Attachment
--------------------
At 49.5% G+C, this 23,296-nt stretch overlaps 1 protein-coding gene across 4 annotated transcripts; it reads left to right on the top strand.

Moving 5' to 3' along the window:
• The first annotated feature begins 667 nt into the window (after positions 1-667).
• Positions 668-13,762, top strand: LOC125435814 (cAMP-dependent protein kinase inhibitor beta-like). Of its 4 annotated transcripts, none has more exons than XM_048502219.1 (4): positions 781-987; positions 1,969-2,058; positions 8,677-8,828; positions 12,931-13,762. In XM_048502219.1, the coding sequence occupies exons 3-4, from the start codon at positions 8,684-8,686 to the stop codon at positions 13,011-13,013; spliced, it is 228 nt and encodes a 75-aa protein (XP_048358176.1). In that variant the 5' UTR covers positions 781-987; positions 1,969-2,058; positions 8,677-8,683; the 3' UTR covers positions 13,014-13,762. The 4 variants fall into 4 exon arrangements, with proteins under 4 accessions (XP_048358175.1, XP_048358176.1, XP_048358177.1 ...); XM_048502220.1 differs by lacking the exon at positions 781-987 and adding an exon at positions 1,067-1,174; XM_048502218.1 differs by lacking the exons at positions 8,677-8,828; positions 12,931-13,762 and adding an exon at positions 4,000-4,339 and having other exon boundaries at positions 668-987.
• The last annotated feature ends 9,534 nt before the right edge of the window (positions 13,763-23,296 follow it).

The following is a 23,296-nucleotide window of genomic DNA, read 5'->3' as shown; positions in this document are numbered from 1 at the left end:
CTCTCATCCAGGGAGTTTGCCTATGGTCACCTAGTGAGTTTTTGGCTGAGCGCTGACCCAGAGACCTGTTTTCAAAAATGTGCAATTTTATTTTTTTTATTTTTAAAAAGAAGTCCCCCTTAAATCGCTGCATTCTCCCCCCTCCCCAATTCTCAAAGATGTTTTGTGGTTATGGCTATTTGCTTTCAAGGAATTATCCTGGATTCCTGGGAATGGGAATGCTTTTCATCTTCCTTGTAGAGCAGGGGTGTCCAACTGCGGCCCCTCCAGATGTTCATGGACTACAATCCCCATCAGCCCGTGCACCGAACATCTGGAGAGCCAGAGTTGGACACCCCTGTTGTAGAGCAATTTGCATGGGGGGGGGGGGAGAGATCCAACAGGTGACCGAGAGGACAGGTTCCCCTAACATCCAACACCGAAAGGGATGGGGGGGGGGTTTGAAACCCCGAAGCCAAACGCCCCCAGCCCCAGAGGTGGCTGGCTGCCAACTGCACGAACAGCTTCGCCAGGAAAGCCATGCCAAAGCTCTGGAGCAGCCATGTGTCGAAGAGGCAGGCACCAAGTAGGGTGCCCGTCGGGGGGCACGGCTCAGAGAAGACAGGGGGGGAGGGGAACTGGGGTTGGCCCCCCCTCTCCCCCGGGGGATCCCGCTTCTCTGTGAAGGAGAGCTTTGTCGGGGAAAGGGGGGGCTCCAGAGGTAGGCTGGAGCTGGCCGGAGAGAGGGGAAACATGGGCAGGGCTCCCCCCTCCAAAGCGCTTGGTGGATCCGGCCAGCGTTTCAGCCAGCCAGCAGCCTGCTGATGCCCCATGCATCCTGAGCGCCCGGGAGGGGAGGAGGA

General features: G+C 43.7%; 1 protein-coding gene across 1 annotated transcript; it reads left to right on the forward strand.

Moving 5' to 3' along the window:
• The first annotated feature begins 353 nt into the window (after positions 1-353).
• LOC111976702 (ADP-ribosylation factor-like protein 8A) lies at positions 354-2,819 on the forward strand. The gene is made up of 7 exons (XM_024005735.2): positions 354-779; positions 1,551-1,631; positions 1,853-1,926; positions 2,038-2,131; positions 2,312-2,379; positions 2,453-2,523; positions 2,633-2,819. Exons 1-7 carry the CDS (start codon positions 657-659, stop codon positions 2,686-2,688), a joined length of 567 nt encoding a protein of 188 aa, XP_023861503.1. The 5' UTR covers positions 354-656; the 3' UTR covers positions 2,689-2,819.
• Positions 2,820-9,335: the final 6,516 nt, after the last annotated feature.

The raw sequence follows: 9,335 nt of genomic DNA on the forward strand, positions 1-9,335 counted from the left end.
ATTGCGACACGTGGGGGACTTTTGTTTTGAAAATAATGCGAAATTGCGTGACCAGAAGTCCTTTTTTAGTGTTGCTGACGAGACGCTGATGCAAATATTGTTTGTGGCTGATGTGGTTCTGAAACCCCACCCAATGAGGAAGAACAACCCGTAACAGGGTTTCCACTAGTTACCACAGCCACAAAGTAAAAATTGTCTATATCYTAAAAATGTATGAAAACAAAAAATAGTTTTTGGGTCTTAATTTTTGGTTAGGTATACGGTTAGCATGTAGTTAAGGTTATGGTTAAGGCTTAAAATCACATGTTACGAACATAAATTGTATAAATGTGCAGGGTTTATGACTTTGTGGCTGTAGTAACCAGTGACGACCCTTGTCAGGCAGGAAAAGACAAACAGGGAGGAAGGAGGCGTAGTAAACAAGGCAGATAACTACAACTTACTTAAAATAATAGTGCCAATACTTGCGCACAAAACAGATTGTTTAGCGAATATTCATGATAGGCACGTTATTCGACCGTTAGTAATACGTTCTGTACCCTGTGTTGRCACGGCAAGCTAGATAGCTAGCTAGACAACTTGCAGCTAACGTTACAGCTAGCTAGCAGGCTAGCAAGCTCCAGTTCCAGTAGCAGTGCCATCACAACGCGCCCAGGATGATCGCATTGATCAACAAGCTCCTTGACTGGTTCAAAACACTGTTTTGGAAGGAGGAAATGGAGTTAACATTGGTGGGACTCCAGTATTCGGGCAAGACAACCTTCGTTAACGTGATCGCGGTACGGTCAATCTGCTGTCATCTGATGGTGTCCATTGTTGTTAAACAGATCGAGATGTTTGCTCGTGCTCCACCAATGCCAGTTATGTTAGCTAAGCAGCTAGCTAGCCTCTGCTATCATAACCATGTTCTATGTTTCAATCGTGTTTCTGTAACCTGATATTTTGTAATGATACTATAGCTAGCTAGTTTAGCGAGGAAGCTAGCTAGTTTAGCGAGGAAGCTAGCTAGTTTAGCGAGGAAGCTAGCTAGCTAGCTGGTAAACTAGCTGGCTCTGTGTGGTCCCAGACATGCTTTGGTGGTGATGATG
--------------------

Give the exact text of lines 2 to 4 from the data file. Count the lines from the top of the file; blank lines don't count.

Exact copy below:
Moving 5' to 3' along the window:
• The first annotated feature begins 667 nt into the window (after positions 1-667).
• Positions 668-13,762, top strand: LOC125435814 (cAMP-dependent protein kinase inhibitor beta-like). Of its 4 annotated transcripts, none has more exons than XM_048502219.1 (4): positions 781-987; positions 1,969-2,058; positions 8,677-8,828; positions 12,931-13,762. In XM_048502219.1, the coding sequence occupies exons 3-4, from the start codon at positions 8,684-8,686 to the stop codon at positions 13,011-13,013; spliced, it is 228 nt and encodes a 75-aa protein (XP_048358176.1). In that variant the 5' UTR covers positions 781-987; positions 1,969-2,058; positions 8,677-8,683; the 3' UTR covers positions 13,014-13,762. The 4 variants fall into 4 exon arrangements, with proteins under 4 accessions (XP_048358175.1, XP_048358176.1, XP_048358177.1 ...); XM_048502220.1 differs by lacking the exon at positions 781-987 and adding an exon at positions 1,067-1,174; XM_048502218.1 differs by lacking the exons at positions 8,677-8,828; positions 12,931-13,762 and adding an exon at positions 4,000-4,339 and having other exon boundaries at positions 668-987.